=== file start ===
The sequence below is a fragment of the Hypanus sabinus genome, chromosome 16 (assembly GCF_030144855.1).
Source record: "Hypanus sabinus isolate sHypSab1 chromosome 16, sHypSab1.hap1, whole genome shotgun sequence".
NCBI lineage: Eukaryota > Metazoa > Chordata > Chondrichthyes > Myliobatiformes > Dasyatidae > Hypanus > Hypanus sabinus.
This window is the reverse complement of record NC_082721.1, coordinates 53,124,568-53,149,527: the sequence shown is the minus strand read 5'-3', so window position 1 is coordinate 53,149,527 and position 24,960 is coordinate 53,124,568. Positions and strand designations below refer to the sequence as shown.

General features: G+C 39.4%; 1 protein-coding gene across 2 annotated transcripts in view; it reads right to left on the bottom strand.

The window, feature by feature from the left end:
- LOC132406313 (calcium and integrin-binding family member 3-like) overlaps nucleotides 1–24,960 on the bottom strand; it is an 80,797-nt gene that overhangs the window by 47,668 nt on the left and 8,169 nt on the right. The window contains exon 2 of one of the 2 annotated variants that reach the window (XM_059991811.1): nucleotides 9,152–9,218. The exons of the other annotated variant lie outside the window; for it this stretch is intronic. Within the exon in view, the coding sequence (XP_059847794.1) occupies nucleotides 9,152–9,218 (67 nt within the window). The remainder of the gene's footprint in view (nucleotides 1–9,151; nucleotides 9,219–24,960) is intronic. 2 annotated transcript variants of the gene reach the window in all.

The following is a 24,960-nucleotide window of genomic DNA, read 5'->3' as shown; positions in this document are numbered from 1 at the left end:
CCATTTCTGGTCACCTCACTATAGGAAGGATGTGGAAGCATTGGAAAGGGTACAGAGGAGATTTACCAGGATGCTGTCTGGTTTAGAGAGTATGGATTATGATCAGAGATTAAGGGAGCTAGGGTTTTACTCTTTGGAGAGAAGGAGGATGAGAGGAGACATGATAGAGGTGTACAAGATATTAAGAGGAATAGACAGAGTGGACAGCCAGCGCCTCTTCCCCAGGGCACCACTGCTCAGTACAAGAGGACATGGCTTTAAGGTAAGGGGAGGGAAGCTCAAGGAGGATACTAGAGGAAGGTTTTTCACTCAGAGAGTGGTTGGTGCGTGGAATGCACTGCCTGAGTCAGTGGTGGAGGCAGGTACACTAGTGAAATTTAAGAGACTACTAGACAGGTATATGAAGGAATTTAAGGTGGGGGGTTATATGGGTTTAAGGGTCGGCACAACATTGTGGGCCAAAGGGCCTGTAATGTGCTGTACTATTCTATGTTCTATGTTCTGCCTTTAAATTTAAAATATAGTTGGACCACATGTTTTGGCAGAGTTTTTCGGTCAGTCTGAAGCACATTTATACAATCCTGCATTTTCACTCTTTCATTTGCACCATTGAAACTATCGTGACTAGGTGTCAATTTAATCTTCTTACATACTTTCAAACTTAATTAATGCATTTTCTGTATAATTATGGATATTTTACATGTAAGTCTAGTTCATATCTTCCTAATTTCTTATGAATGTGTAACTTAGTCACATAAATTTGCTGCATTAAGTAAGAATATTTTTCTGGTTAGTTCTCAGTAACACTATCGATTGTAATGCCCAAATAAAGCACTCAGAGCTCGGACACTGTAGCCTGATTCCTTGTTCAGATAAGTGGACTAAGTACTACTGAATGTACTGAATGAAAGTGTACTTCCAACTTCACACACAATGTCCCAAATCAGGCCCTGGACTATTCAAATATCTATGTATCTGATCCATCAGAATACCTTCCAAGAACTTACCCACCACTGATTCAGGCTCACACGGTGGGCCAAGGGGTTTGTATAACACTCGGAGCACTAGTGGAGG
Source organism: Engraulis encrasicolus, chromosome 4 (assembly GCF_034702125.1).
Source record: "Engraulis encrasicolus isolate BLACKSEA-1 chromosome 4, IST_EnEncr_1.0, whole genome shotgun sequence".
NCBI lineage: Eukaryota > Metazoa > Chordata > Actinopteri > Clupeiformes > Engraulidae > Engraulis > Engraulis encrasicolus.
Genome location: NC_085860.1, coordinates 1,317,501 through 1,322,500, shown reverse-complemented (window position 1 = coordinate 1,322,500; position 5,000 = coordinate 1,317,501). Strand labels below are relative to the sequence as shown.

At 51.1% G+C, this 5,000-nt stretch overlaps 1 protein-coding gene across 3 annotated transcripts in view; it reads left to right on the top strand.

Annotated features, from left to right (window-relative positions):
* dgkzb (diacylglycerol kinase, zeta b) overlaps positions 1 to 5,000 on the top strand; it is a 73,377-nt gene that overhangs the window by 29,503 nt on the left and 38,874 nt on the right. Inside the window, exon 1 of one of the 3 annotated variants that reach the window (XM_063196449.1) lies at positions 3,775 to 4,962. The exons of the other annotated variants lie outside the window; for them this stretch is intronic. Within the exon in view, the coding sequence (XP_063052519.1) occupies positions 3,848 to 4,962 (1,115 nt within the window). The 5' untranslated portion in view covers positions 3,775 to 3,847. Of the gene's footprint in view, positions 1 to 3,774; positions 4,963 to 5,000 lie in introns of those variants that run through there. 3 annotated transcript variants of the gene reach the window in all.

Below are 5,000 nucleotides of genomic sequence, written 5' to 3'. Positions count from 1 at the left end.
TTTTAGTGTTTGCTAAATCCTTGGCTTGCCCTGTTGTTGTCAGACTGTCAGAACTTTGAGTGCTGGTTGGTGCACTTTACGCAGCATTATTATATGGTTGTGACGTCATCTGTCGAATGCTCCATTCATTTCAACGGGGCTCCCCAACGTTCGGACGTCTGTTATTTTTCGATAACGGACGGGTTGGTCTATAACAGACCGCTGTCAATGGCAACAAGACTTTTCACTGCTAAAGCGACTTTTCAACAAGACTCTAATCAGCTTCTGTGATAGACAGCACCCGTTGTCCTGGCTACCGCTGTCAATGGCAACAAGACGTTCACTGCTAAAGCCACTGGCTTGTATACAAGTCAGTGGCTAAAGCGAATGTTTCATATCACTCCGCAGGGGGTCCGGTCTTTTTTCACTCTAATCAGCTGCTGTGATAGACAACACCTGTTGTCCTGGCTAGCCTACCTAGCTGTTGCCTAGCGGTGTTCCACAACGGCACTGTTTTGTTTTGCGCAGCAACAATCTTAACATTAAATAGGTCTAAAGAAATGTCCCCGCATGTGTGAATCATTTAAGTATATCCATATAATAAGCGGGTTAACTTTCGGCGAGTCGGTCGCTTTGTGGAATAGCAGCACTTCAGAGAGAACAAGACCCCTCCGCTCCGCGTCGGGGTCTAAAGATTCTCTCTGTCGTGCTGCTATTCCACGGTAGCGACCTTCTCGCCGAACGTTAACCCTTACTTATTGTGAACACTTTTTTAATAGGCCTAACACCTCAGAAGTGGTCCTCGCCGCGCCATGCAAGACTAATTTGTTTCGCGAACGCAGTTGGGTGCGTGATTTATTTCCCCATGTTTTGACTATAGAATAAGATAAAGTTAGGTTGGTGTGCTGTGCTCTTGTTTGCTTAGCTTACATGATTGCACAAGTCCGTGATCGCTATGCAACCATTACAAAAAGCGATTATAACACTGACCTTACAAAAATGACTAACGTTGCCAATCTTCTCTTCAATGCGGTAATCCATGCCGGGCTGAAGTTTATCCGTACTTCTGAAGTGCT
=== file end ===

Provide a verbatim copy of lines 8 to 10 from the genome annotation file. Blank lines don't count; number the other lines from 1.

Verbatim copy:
The following is a 24,960-nucleotide window of genomic DNA, read 5'->3' as shown; positions in this document are numbered from 1 at the left end:
CCATTTCTGGTCACCTCACTATAGGAAGGATGTGGAAGCATTGGAAAGGGTACAGAGGAGATTTACCAGGATGCTGTCTGGTTTAGAGAGTATGGATTATGATCAGAGATTAAGGGAGCTAGGGTTTTACTCTTTGGAGAGAAGGAGGATGAGAGGAGACATGATAGAGGTGTACAAGATATTAAGAGGAATAGACAGAGTGGACAGCCAGCGCCTCTTCCCCAGGGCACCACTGCTCAGTACAAGAGGACATGGCTTTAAGGTAAGGGGAGGGAAGCTCAAGGAGGATACTAGAGGAAGGTTTTTCACTCAGAGAGTGGTTGGTGCGTGGAATGCACTGCCTGAGTCAGTGGTGGAGGCAGGTACACTAGTGAAATTTAAGAGACTACTAGACAGGTATATGAAGGAATTTAAGGTGGGGGGTTATATGGGTTTAAGGGTCGGCACAACATTGTGGGCCAAAGGGCCTGTAATGTGCTGTACTATTCTATGTTCTATGTTCTGCCTTTAAATTTAAAATATAGTTGGACCACATGTTTTGGCAGAGTTTTTCGGTCAGTCTGAAGCACATTTATACAATCCTGCATTTTCACTCTTTCATTTGCACCATTGAAACTATCGTGACTAGGTGTCAATTTAATCTTCTTACATACTTTCAAACTTAATTAATGCATTTTCTGTATAATTATGGATATTTTACATGTAAGTCTAGTTCATATCTTCCTAATTTCTTATGAATGTGTAACTTAGTCACATAAATTTGCTGCATTAAGTAAGAATATTTTTCTGGTTAGTTCTCAGTAACACTATCGATTGTAATGCCCAAATAAAGCACTCAGAGCTCGGACACTGTAGCCTGATTCCTTGTTCAGATAAGTGGACTAAGTACTACTGAATGTACTGAATGAAAGTGTACTTCCAACTTCACACACAATGTCCCAAATCAGGCCCTGGACTATTCAAATATCTATGTATCTGATCCATCAGAATACCTTCCAAGAACTTACCCACCACTGATTCAGGCTCACACGGTGGGCCAAGGGGTTTGTATAACACTCGGAGCACTAGTGGAGG
Source organism: Engraulis encrasicolus, chromosome 4 (assembly GCF_034702125.1).